The 40-Year-Old Quarterback Club
Brady Makes 40 Look Good
What Tom Brady is doing isn’t unusual in NFL circles. When he takes his first snap of the 2017 season, the New England Patriots quarterback will be the 20th QB in league history to play into his 40s. But he will be just the second to do so while spending his entire career with one team, yet another notch in his spectacular list of career achievements. The New England legend is also Bovada’s second favorite, at +550, to pass for the most yards this season.
A look at some of the NFL’s other 40-something QBs, and how they fared:
The oldest player in NFL history, Blanda was 48 when he played his farewell season for the Oakland Raiders in 1975. But he was reduced to a role as the team’s kicker by then. Blanda made just three pass attempts in 1975, and was 41 when he made his final NFL start at QB in 1968.
The epitome of a journeyman, DeBerg took snaps for six teams during his career and actually started one game for the Atlanta Falcons in 1998 at the age of 44. Still, DeBerg was long before reduced to a role as a back-up, seeing his last duty as a No. 1 QB at the age of 37 with the Kansas City Chiefs in 1991.
Hall of Famer Moon didn’t make it to the NFL until the age of 28, joining the Houston Oilers after a successful stint with the CFL’s Edmonton Eskimos. He was still going strong well into his 40s, serving as starting QB for the Seattle Seahawks in 1998 at the age of 42. Moon led the NFL in passing yardage per game (245.7) the season prior, and made his final NFL start for the Chiefs at age 44 in 2000.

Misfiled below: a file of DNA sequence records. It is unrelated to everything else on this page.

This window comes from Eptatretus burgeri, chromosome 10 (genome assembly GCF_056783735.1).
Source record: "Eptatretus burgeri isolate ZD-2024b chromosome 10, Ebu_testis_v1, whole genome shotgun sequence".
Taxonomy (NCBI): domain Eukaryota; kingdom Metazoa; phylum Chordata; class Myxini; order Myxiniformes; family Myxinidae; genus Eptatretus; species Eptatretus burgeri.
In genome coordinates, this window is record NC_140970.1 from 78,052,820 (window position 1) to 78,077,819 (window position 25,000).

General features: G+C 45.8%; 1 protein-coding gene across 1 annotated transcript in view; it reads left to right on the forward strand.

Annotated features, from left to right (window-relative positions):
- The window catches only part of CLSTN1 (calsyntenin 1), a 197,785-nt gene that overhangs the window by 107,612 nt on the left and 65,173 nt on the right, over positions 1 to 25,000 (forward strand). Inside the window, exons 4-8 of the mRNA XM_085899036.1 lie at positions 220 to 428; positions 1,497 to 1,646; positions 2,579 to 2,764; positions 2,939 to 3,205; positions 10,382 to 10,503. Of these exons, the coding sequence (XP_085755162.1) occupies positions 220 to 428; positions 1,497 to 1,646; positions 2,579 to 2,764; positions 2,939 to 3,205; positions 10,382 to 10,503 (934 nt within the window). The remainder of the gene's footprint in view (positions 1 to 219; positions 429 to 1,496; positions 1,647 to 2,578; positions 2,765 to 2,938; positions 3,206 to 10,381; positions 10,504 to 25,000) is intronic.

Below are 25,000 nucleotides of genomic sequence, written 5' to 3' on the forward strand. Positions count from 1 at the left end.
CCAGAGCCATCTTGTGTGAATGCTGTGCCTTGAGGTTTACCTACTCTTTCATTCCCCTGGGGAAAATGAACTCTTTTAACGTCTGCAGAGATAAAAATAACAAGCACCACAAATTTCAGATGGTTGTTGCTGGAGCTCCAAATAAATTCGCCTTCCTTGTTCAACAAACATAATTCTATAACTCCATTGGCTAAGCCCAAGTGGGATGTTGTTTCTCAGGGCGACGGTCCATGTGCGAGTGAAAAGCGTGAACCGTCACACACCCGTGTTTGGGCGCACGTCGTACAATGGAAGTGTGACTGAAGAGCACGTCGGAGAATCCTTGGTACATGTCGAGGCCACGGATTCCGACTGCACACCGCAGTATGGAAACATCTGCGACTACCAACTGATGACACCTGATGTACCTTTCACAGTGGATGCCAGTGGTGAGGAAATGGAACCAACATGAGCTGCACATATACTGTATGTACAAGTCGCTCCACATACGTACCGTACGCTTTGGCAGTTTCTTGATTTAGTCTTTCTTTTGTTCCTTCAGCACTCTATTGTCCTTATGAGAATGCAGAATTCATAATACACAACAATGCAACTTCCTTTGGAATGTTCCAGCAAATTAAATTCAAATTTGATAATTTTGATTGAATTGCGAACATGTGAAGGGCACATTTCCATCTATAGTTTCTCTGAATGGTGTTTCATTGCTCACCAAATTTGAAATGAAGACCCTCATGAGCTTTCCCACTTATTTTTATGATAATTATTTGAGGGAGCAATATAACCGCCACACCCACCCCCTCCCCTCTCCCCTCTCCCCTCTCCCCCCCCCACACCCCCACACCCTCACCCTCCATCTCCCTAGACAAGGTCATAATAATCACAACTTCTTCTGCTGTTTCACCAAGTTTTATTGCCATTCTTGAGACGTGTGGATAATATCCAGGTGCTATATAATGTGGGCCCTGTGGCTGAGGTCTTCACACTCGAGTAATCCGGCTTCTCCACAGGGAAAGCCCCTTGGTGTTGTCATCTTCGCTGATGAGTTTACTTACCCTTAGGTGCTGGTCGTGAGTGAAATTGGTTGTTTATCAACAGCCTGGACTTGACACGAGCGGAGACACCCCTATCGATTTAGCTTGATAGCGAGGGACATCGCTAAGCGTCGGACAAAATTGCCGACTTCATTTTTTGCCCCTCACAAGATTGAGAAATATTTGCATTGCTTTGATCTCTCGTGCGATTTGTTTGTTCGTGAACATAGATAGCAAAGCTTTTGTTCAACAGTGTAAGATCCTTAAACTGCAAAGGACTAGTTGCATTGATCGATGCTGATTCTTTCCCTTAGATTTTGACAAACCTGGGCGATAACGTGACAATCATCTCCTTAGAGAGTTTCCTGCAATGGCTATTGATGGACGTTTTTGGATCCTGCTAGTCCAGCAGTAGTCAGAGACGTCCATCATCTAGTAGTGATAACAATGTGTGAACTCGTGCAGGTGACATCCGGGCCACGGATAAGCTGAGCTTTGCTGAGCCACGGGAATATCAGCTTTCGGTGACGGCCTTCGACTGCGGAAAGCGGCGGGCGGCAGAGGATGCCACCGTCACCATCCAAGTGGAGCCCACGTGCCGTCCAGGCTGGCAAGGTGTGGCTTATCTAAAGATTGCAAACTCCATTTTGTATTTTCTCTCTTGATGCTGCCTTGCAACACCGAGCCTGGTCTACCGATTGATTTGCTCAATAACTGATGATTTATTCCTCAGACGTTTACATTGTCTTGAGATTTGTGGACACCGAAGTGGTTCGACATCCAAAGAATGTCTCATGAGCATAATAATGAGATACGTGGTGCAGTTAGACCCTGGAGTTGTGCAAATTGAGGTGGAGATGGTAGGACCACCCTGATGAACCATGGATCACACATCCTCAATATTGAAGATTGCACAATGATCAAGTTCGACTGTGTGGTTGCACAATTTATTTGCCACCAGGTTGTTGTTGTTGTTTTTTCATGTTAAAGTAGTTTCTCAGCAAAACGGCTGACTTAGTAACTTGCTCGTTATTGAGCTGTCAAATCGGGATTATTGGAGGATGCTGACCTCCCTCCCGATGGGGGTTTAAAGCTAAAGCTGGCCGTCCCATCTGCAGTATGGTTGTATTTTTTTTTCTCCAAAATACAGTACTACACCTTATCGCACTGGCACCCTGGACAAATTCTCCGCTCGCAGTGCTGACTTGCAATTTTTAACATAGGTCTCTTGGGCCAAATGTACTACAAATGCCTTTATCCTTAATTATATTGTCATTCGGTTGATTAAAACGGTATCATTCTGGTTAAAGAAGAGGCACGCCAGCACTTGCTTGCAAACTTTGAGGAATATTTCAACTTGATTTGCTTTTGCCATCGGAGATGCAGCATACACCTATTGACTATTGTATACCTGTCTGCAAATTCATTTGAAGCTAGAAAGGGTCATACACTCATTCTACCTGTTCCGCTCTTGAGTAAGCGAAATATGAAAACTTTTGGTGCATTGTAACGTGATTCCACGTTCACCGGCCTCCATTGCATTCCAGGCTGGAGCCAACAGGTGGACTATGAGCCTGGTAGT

Flutie started five games for the San Diego Chargers in 2003 when he was 41 and started one more the following season. The last QB to lead the Buffalo Bills to the playoffs, Flutie was 43 when he finished his career as Brady’s backup with the 2005 Patriots.
Morrall was 41 when he started his last NFL game for the 1975 Miami Dolphins, but he’s best remembered in Miami for replacing the injured Bob Griese in 1972 and going 9-0 at the helm during the Dolphins’ perfect 17-0 Super Bowl season. Morrall also won a Super Bowl with the Baltimore Colts and was named NFL MVP in 1968.
Favre went 12-4 while starting all 16 games for the 2009 Minnesota Vikings at the age of 40, and he was at the helm for 13 of 16 games the following season. He retired as the NFL’s all-time leader in passing yardage and touchdowns, marks since surpassed by Peyton Manning.
The first one-team 40-something quarterback in NFL history, Conerly led the New York Giants to the 1956 NFL title and started four games in 1961 at the age of 40. He started games in every season of his NFL career. Conerly held virtually all of the Giants’ passing records until his marks were shattered by Phil Simms. He not only played into his 40s, Conerly also wore No. 42 on his jersey, a rarity for a QB. After football, he gained further fame in ads as the Marlboro Man.
Hall of Famer Dawson started five games for the Chiefs in 1975 at the age of 40 and led the NFL in completion percentage (66.4) for the eighth time in his career. Dawson quarterbacked the Chiefs in Super Bowl I and led the team to its only Super Bowl win in Super Bowl IV.
Reduced to a second-string role by the age of the 37, Jurgensen nonetheless started four games for the Washington Redskins after his 40th birthday in 1974 and threw for 11 touchdowns. He led the league in passing yardage five times and the Hall of Famer’s 82.2 career passer rating is the best of any NFL QB who played prior to 1978.
Traded to the San Diego Chargers after 17 seasons at the helm of the Baltimore Colts, Unitas, 40, started five games for the Chargers in 1973. He led the Colts to Super Bowl V in 1970 and to the AFC Championship Game the following season. The Hall of Famer topped the NFL in TD passes and passing yardage four times apiece.
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